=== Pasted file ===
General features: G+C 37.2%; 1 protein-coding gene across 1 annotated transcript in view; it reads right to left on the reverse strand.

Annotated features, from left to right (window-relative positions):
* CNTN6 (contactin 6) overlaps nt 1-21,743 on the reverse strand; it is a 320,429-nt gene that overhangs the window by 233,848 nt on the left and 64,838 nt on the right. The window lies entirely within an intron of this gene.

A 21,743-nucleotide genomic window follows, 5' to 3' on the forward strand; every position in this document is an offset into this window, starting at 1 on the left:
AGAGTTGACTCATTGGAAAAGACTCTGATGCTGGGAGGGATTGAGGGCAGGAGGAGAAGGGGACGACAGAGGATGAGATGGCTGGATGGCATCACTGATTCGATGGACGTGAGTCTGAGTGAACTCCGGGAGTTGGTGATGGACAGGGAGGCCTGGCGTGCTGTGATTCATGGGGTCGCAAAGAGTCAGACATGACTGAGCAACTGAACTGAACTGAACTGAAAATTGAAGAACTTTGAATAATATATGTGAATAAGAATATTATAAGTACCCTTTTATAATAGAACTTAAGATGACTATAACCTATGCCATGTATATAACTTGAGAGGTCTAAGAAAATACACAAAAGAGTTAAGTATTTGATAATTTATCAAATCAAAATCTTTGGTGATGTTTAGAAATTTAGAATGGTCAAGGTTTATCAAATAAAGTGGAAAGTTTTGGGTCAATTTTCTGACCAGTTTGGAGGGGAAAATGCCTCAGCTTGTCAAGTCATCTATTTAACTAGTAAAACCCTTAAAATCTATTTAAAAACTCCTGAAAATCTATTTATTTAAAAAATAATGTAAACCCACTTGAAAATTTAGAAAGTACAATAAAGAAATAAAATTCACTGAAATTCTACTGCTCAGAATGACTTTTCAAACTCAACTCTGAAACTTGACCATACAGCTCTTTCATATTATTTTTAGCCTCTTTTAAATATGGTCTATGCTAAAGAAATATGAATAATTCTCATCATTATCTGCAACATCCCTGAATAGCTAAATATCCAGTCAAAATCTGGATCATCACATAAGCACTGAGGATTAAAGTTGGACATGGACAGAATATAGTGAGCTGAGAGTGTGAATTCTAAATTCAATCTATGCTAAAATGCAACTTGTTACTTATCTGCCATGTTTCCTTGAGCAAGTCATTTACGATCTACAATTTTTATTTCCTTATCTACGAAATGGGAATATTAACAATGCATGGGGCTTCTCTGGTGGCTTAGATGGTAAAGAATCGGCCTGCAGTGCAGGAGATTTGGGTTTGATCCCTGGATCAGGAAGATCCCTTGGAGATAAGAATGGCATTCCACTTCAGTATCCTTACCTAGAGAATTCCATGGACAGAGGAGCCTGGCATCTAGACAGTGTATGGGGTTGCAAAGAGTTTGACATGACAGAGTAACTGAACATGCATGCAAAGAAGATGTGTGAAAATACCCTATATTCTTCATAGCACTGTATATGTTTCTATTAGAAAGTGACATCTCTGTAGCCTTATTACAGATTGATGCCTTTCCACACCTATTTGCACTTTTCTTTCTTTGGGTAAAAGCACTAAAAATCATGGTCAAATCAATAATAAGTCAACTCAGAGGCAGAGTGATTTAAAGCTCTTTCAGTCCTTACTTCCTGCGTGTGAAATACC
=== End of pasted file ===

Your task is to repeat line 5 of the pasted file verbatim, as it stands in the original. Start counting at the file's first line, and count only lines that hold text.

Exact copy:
AGAGTTGACTCATTGGAAAAGACTCTGATGCTGGGAGGGATTGAGGGCAGGAGGAGAAGGGGACGACAGAGGATGAGATGGCTGGATGGCATCACTGATTCGATGGACGTGAGTCTGAGTGAACTCCGGGAGTTGGTGATGGACAGGGAGGCCTGGCGTGCTGTGATTCATGGGGTCGCAAAGAGTCAGACATGACTGAGCAACTGAACTGAACTGAACTGAAAATTGAAGAACTTTGAATAATATATGTGAATAAGAATATTATAAGTACCCTTTTATAATAGAACTTAAGATGACTATAACCTATGCCATGTATATAACTTGAGAGGTCTAAGAAAATACACAAAAGAGTTAAGTATTTGATAATTTATCAAATCAAAATCTTTGGTGATGTTTAGAAATTTAGAATGGTCAAGGTTTATCAAATAAAGTGGAAAGTTTTGGGTCAATTTTCTGACCAGTTTGGAGGGGAAAATGCCTCAGCTTGTCAAGTCATCTATTTAACTAGTAAAACCCTTAAAATCTATTTAAAAACTCCTGAAAATCTATTTATTTAAAAAATAATGTAAACCCACTTGAAAATTTAGAAAGTACAATAAAGAAATAAAATTCACTGAAATTCTACTGCTCAGAATGACTTTTCAAACTCAACTCTGAAACTTGACCATACAGCTCTTTCATATTATTTTTAGCCTCTTTTAAATATGGTCTATGCTAAAGAAATATGAATAATTCTCATCATTATCTGCAACATCCCTGAATAGCTAAATATCCAGTCAAAATCTGGATCATCACATAAGCACTGAGGATTAAAGTTGGACATGGACAGAATATAGTGAGCTGAGAGTGTGAATTCTAAATTCAATCTATGCTAAAATGCAACTTGTTACTTATCTGCCATGTTTCCTTGAGCAAGTCATTTACGATCTACAATTTTTATTTCCTTATCTACGAAATGGGAATATTAACAATGCATGGGGCTTCTCTGGTGGCTTAGATGGTAAAGAATCGGCCTGCAGTGCAGGAGATTTGGGTTTGATCCCTGGATCAGGAAGATCCCTTGGAGATAAGAATGGCATTCCACTTCAGTATCCTTACCTAGAGAATTCCATGGACAGAGGAGCCTGGCATCTAGACAGTGTATGGGGTTGCAAAGAGTTTGACATGACAGAGTAACTGAACATGCATGCAAAGAAGATGTGTGAAAATACCCTATATTCTTCATAGCACTGTATATGTTTCTATTAGAAAGTGACATCTCTGTAGCCTTATTACAGATTGATGCCTTTCCACACCTATTTGCACTTTTCTTTCTTTGGGTAAAAGCACTAAAAATCATGGTCAAATCAATAATAAGTCAACTCAGAGGCAGAGTGATTTAAAGCTCTTTCAGTCCTTACTTCCTGCGTGTGAAATACC